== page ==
Candace Valenzuela conceded her race in Texas’s 24th Congressional District to Republican Beth Van Duyne.
After narrowly trailing Van Duyne for a week after Election Day, Valenzuela, a progressive candidate, conceded on Tuesday, saying in a statement: “Others told me that I couldn’t do it because I lacked gravitas and, as a mother and a woman of color, I didn’t fit the image of an elected official. Even though we didn’t win this race, we’ve forced the gatekeepers of the political process to reimagine who belongs at the table.”
If Valenzuela had won, the 36-year-old would have made history as the first Afro-Latina to be elected to the U.S. House.
Democrats had pinned their hopes on flipping the Republican-held seat blue. The district, which stretches between Dallas and Fort Worth and is currently represented by retiring Rep. Kenny Marchant, had been rated a “toss-up.” Donald Trump won there in 2016, but Democrat Beto O’Rourke also won it in his 2018 Senate race.
The population of Texas’ 24th District is more than half people of color, including a quarter Latino and 13% Black.
Van Duyne, who is white, declared victory on Election Day, days before the race was called. She is a fan of Trump and earned his endorsement. She formerly served as mayor of Irving, Texas, and worked for nearly two years in the Trump administration’s federal housing department.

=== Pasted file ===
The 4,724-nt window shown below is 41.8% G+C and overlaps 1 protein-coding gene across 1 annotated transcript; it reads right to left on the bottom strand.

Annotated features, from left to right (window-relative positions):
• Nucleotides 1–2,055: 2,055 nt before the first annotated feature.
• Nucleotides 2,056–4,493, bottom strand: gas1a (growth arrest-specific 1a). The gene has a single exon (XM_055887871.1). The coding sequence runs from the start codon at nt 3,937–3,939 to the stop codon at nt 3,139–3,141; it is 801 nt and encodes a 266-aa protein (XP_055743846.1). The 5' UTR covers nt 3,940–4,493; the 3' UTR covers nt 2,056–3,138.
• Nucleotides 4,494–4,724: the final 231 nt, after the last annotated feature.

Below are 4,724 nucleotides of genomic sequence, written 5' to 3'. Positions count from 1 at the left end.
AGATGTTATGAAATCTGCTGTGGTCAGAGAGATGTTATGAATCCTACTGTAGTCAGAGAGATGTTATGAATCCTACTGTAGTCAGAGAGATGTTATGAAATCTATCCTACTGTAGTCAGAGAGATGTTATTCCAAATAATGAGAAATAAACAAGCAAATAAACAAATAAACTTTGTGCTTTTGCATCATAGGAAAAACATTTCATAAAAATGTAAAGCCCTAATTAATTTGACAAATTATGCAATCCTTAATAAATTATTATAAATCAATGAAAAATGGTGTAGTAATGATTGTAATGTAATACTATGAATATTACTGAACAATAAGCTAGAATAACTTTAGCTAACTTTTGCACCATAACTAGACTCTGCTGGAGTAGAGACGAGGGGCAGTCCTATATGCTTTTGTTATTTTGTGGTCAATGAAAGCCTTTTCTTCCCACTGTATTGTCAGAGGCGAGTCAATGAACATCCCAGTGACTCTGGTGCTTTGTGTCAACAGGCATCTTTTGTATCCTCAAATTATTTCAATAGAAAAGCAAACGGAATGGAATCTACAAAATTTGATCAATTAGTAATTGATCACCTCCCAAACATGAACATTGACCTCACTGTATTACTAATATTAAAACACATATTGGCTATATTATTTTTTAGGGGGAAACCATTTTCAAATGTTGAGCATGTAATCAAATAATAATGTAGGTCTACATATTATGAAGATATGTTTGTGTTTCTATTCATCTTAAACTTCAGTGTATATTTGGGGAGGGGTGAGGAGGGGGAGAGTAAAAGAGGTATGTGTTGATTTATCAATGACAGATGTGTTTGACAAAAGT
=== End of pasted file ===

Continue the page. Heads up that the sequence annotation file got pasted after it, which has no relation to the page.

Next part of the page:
Van Duyne lists among her main concerns on her campaign website the threat of “terrorist jihad” and socialism being “on the rise” in the U.S. She is against creating a path to citizenship for undocumented immigrants already in the U.S.
Valenzuela, who experienced homelessness as a child, told HuffPost in August that she was running because not many representatives “know the anxiety of not being able to pay the bills, of the pit in your stomach of not knowing if you have a home tomorrow.”
“If you have so much say over a system that is life or death for many Americans, somebody has to have experience with it,” said the former educator and mother of two who has lived in federally subsidized housing, used food stamps and attended public schools.
Valenzuela, who considers herself a progressive, didn’t run as far left as some other young progressives — a route that made sense politically in a district with significant Republican support. She didn’t push for “Medicare for All” but rather for a public option, with people making less than $50,000 fully covered and others getting 90% of costs covered. Similarly, she didn’t call for abolishing U.S. Immigration and Customs Enforcement but instead pushed for a pathway to citizenship for all undocumented immigrants.
Valenzuela had received a number of high-profile endorsements, including from former President Barack Obama, EMILY’s List, Texas’s AFL-CIO, Sens. Elizabeth Warren (D-Mass.) and Kamala Harris (D-Calif.), as well as Reps. Ayanna Pressley (D-Mass.), Joaquin Castro (D-Texas) and the late Rep. John Lewis (D-Ga.).
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